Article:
- A lens to focus effort. Now there’s a plan, it’s possible to see what the biggest challenges are. Out of all the new engineering possible, what would have highest impact?
It problematises. It turns one big problem that can’t be tackled into lots of small ones that can.
BEING PRACTICAL FOR A SECOND:
There are lots of ways to invent new things, and here I’m thinking about new products and startups and all of that.
Like: design fictions are a method of exploring futures that create fully-rendered plausible worlds and so “adjacent possible” artefacts (products and services) drop out.
Like: MVP (Minimum Viable Product) which is the typical product-engineering approach by which a startup attempts to meet a need, as quickly and simply as possible, and discover whether there is demand for it in the market.
A “no new physics” study is a different kind of probe, an engineering fiction that simultaneously
- follows a path of minimum effort: everything in the plan (which might be written, or might be wireframes/drawings) either exists already or there is clear line of sight to building it
It’s going to be cumbersome. Like Daedalus it’s going to be 2 x the height of a Saturn V and just the same across.
But it problematises! It focuses! It demonstrates the possibility of a bridge across the canyon and now you can figure out a good one.
If we had to do this today then how would we do it – a challenge that teaches you a lot. It strips away so much from whatever prototype you currently have, and forces you to think about what you actually need to build next.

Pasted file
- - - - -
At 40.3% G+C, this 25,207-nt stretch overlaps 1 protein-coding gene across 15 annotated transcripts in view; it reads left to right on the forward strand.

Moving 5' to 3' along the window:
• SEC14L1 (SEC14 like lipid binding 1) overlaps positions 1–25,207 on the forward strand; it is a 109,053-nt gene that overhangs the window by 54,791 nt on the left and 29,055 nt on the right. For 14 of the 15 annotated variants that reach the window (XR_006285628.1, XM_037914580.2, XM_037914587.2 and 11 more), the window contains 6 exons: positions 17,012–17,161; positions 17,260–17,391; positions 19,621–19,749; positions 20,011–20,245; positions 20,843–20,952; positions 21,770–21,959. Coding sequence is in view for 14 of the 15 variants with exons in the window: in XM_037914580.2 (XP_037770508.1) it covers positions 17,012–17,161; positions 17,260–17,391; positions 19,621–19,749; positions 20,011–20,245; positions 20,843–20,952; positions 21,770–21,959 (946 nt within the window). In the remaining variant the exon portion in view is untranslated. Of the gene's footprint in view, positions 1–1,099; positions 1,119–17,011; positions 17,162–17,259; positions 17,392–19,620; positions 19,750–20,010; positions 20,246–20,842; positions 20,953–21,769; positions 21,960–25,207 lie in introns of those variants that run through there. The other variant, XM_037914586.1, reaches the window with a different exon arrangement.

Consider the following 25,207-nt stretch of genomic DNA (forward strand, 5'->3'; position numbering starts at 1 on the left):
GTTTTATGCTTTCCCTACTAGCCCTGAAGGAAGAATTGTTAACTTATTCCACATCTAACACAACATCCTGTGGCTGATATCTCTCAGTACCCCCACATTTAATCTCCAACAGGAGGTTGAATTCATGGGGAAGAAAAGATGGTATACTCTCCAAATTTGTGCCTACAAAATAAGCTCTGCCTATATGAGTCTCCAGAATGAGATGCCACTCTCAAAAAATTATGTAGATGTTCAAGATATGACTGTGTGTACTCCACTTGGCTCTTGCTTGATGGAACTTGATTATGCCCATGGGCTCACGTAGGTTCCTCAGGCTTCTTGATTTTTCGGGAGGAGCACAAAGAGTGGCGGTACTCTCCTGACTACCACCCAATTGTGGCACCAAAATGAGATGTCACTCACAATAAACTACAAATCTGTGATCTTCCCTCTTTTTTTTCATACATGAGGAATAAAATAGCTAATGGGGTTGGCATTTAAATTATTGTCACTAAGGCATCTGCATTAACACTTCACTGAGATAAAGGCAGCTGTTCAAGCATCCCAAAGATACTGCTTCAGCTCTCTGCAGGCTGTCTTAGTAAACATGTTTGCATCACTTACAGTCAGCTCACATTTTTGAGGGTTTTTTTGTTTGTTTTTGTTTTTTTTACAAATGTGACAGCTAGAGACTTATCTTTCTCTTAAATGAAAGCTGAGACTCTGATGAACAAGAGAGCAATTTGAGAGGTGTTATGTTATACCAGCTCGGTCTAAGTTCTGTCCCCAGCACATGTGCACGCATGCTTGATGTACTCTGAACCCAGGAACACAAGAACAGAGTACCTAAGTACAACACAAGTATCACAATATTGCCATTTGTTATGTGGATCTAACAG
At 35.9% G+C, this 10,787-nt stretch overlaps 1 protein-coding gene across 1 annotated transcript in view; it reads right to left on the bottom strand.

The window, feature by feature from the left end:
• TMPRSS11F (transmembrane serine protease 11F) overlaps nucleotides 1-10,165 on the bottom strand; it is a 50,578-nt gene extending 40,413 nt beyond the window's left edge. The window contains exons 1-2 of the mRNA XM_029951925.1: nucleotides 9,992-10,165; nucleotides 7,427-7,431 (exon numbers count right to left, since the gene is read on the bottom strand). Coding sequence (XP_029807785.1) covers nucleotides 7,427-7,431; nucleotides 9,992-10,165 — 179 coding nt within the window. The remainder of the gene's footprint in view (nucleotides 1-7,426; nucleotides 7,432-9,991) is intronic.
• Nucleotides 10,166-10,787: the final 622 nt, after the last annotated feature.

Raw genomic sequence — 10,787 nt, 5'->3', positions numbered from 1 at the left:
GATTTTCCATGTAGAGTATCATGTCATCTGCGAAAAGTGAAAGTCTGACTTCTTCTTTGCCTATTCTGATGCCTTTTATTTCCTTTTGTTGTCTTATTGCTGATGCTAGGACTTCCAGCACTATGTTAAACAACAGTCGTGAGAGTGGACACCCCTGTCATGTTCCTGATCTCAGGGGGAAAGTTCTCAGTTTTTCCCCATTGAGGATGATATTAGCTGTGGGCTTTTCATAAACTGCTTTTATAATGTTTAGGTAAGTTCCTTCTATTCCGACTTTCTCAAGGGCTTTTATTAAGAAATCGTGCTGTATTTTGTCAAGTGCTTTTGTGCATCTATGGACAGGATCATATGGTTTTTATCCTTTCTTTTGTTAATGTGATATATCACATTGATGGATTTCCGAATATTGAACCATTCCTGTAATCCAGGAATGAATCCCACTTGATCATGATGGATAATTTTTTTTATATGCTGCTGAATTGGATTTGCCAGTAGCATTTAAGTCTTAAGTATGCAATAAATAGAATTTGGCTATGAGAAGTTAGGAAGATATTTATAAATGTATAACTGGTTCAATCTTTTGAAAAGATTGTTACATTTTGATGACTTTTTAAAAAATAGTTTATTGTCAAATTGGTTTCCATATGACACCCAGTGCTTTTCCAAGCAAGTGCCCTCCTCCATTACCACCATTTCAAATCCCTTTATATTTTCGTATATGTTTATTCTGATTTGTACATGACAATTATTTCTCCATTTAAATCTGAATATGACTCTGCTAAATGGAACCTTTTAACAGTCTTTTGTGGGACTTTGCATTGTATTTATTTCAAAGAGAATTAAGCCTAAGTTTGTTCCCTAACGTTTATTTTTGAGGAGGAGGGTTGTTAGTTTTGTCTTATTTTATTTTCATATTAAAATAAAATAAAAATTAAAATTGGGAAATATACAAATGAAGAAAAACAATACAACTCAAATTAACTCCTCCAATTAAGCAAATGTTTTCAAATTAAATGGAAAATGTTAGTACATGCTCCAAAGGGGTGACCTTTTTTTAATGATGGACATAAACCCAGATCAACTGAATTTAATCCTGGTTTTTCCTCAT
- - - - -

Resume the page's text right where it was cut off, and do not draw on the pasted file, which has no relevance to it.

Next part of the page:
Anyway. I’m spending a lot of time making drawings this week and staring into space, imagining how these plans/possibilities/probes might come to life. Not spaceships but work.
HEY, so many years ago I went to some talks and that was when I first learnt about Project Daedalus, and it was in the context of the drive: assuming no new physics, the best way we can imagine to get between stars is this system of exploding tiny atom bombs at the back of the ship, hundreds of times a second (250Hz is the Daedalus frequency).
A bigger starship (the series of talks was on the topic of generation ships, which take many human lifetimes for interstellar travel) will take longer to accelerate – a couple of decades instead of two years. Then when the ship is up to speed, the drive stops its acceleration (accelerating more would mean carrying more fuel, which would mean more mass which is harder to accelerate. There’s an ideal).
Midway through the talk, the speaker made a throwaway comment and I remember it today:
Pulsars are a certain type of star that we’ve seen, and they flash - pulse with light, hence the name - hundreds of times a second.
And some scientists say that, when you study pulsars, you notice that they appear to have high proper motion. That is, compared to other stars, they’re moving.
So… are pulsars actually interstellar ships? Are we seeing travel between the stars, the nuclear pulse rocket in action?
Who knows how plausible any of this is. How throwaway was that comment? How seriously should it have been taken? I don’t know.
But what an image – the sky above our heads, a map, the ships visible! Van Gogh:
should the shining dots of the sky not be as accessible as the black dots on the map of France?
Well - said the speaker, and specifically this has stuck in my head all these years - here’s how we would know: we can calculate the optimum firing frequency for these nuclear pulse rockets, a few hundred hertz we know that, and we can calculate the optimum many-year burn time, that’s all Newton’s laws.
Which means that what we need to do is continue monitoring pulsars with our space telescopes and look out for one that, after a few decades, disappears. Then we’ll know that what we were looking at wasn’t a pulsar, a star, it was a starship, sailing between distant alien worlds.